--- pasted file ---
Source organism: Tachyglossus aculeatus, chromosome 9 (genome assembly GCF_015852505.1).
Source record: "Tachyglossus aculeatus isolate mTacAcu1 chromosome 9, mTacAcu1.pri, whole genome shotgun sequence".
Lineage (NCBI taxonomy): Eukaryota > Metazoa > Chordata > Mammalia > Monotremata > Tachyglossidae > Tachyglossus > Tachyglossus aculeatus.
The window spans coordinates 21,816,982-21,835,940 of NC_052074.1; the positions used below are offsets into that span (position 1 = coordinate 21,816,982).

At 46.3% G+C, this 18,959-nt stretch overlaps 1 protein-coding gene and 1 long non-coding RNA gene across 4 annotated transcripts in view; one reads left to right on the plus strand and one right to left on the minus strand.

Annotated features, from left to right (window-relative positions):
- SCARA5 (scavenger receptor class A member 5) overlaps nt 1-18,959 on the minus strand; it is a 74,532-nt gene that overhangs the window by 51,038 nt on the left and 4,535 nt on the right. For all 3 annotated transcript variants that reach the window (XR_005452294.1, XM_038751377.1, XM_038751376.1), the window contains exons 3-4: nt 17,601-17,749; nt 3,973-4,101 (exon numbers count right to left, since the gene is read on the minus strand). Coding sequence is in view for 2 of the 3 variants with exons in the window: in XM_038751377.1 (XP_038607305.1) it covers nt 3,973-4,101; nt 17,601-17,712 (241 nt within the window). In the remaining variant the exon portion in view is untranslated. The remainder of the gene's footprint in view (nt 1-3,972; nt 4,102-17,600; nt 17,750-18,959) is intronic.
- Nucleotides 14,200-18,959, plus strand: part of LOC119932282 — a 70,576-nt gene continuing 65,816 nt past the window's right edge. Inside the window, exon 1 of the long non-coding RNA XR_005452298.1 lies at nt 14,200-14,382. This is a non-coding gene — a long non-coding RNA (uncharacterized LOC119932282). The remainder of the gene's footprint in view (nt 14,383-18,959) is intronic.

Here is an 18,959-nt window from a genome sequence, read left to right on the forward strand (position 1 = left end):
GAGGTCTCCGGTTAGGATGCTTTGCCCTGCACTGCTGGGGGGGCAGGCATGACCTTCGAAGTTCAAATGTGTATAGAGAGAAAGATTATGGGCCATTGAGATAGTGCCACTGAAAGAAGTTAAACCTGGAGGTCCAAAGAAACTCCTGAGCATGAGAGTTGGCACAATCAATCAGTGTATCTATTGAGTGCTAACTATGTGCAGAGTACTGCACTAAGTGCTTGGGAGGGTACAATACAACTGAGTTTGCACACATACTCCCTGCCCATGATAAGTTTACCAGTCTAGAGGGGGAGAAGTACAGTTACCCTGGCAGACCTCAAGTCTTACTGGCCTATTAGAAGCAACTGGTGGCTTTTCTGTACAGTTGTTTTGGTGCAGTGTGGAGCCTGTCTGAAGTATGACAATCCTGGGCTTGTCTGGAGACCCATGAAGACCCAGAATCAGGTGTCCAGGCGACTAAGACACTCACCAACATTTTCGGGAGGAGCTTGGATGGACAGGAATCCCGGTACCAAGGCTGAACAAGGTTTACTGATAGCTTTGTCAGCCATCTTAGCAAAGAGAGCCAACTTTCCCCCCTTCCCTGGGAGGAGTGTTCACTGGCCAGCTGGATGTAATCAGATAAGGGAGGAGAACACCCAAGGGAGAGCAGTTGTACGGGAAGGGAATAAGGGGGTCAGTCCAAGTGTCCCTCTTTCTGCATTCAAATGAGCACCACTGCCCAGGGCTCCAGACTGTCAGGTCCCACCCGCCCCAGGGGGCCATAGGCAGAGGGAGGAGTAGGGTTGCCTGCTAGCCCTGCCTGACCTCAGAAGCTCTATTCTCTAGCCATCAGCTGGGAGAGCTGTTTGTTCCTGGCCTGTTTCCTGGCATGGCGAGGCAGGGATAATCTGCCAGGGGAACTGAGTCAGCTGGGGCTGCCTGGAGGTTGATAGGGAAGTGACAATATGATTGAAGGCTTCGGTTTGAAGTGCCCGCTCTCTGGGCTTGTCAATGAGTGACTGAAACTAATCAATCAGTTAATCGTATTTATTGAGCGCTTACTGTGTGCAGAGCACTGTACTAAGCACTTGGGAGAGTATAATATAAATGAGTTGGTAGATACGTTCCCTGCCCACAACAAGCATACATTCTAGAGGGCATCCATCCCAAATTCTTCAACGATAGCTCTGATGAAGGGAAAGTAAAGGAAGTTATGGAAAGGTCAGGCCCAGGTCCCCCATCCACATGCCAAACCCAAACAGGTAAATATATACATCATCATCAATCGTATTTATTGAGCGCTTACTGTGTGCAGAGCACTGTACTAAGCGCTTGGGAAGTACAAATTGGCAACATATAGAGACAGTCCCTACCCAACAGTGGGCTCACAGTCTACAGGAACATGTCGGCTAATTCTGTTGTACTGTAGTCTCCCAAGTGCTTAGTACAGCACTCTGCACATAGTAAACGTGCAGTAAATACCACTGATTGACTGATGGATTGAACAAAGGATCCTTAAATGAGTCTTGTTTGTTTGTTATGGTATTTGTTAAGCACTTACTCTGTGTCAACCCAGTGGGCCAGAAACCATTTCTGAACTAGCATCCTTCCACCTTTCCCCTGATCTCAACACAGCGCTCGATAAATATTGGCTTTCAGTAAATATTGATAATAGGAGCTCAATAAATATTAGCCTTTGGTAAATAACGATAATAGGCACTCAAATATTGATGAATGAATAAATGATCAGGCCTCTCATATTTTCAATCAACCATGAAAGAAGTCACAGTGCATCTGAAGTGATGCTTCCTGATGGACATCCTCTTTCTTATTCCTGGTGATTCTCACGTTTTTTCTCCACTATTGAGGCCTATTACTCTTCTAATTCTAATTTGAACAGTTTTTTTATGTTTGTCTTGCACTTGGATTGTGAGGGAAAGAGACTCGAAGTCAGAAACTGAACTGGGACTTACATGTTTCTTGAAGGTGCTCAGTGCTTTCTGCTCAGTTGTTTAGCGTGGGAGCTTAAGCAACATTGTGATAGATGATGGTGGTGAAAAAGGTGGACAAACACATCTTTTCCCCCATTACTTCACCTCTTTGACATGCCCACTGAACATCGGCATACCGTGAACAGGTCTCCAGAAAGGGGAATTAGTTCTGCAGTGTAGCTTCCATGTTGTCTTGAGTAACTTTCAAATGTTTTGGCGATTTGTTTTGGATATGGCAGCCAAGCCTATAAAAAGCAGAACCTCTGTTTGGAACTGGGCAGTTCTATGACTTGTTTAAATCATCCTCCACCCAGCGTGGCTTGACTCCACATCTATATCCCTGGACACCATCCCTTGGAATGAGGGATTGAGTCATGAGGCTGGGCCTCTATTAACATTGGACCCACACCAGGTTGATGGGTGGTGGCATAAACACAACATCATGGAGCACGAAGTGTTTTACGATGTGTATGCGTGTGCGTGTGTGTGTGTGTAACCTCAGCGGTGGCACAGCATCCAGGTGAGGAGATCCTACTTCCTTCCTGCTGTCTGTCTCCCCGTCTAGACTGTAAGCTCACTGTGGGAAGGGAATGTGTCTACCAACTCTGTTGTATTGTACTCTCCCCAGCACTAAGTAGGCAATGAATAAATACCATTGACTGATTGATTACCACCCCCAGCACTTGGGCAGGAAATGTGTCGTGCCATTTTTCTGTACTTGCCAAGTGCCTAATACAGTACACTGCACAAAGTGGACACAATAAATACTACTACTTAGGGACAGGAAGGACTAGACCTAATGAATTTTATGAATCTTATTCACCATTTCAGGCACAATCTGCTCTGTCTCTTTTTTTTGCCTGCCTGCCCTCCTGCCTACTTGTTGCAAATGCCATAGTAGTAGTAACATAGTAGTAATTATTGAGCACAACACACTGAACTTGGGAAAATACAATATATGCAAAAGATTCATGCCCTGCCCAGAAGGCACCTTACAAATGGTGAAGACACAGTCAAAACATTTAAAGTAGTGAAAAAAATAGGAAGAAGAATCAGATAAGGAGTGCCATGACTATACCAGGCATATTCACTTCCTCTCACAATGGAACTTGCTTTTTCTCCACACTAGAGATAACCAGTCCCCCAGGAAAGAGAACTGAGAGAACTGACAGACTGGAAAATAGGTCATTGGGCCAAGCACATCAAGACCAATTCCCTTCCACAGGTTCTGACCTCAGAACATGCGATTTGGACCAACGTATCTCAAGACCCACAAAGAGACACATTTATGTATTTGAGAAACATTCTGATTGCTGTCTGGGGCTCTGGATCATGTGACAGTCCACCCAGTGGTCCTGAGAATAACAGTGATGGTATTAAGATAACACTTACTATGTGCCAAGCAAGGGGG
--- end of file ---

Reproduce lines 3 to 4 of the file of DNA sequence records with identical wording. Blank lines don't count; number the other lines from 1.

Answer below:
Lineage (NCBI taxonomy): Eukaryota > Metazoa > Chordata > Mammalia > Monotremata > Tachyglossidae > Tachyglossus > Tachyglossus aculeatus.
The window spans coordinates 21,816,982-21,835,940 of NC_052074.1; the positions used below are offsets into that span (position 1 = coordinate 21,816,982).